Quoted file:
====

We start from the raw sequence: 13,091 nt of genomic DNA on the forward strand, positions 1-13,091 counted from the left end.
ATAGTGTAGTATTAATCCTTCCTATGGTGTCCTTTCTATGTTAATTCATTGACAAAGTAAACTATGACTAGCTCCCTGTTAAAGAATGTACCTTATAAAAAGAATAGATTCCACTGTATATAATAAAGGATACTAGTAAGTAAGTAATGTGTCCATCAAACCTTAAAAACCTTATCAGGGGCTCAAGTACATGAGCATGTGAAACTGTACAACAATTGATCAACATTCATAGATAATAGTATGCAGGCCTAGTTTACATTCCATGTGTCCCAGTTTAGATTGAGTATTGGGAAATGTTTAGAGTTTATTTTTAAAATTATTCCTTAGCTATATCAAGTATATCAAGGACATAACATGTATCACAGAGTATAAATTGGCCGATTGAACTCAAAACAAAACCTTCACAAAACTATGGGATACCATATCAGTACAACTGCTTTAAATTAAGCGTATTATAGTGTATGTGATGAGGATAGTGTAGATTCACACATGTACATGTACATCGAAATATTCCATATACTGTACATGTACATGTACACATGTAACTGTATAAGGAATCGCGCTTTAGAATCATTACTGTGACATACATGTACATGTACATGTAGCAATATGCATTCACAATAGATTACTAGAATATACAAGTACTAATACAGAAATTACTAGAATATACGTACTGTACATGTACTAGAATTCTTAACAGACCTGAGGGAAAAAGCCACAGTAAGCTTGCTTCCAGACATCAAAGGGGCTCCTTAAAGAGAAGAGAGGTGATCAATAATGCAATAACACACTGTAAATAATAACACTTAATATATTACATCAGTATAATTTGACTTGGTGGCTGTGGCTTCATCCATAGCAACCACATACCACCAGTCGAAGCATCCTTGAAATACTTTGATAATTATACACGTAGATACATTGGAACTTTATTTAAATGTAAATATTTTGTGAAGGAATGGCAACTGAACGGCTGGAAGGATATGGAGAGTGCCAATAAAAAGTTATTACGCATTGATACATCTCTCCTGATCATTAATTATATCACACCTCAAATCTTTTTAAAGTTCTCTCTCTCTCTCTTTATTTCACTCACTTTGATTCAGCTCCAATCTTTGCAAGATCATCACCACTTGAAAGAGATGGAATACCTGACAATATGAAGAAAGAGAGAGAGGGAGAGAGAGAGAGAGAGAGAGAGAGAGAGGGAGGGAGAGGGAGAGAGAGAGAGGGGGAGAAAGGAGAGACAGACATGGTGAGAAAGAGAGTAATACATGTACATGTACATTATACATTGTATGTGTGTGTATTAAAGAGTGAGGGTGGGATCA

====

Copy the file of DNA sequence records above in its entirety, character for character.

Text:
We start from the raw sequence: 13,091 nt of genomic DNA on the forward strand, positions 1-13,091 counted from the left end.
ATAGTGTAGTATTAATCCTTCCTATGGTGTCCTTTCTATGTTAATTCATTGACAAAGTAAACTATGACTAGCTCCCTGTTAAAGAATGTACCTTATAAAAAGAATAGATTCCACTGTATATAATAAAGGATACTAGTAAGTAAGTAATGTGTCCATCAAACCTTAAAAACCTTATCAGGGGCTCAAGTACATGAGCATGTGAAACTGTACAACAATTGATCAACATTCATAGATAATAGTATGCAGGCCTAGTTTACATTCCATGTGTCCCAGTTTAGATTGAGTATTGGGAAATGTTTAGAGTTTATTTTTAAAATTATTCCTTAGCTATATCAAGTATATCAAGGACATAACATGTATCACAGAGTATAAATTGGCCGATTGAACTCAAAACAAAACCTTCACAAAACTATGGGATACCATATCAGTACAACTGCTTTAAATTAAGCGTATTATAGTGTATGTGATGAGGATAGTGTAGATTCACACATGTACATGTACATCGAAATATTCCATATACTGTACATGTACATGTACACATGTAACTGTATAAGGAATCGCGCTTTAGAATCATTACTGTGACATACATGTACATGTACATGTAGCAATATGCATTCACAATAGATTACTAGAATATACAAGTACTAATACAGAAATTACTAGAATATACGTACTGTACATGTACTAGAATTCTTAACAGACCTGAGGGAAAAAGCCACAGTAAGCTTGCTTCCAGACATCAAAGGGGCTCCTTAAAGAGAAGAGAGGTGATCAATAATGCAATAACACACTGTAAATAATAACACTTAATATATTACATCAGTATAATTTGACTTGGTGGCTGTGGCTTCATCCATAGCAACCACATACCACCAGTCGAAGCATCCTTGAAATACTTTGATAATTATACACGTAGATACATTGGAACTTTATTTAAATGTAAATATTTTGTGAAGGAATGGCAACTGAACGGCTGGAAGGATATGGAGAGTGCCAATAAAAAGTTATTACGCATTGATACATCTCTCCTGATCATTAATTATATCACACCTCAAATCTTTTTAAAGTTCTCTCTCTCTCTCTTTATTTCACTCACTTTGATTCAGCTCCAATCTTTGCAAGATCATCACCACTTGAAAGAGATGGAATACCTGACAATATGAAGAAAGAGAGAGAGGGAGAGAGAGAGAGAGAGAGAGAGAGAGAGGGAGGGAGAGGGAGAGAGAGAGAGGGGGAGAAAGGAGAGACAGACATGGTGAGAAAGAGAGTAATACATGTACATGTACATTATACATTGTATGTGTGTGTATTAAAGAGTGAGGGTGGGATCA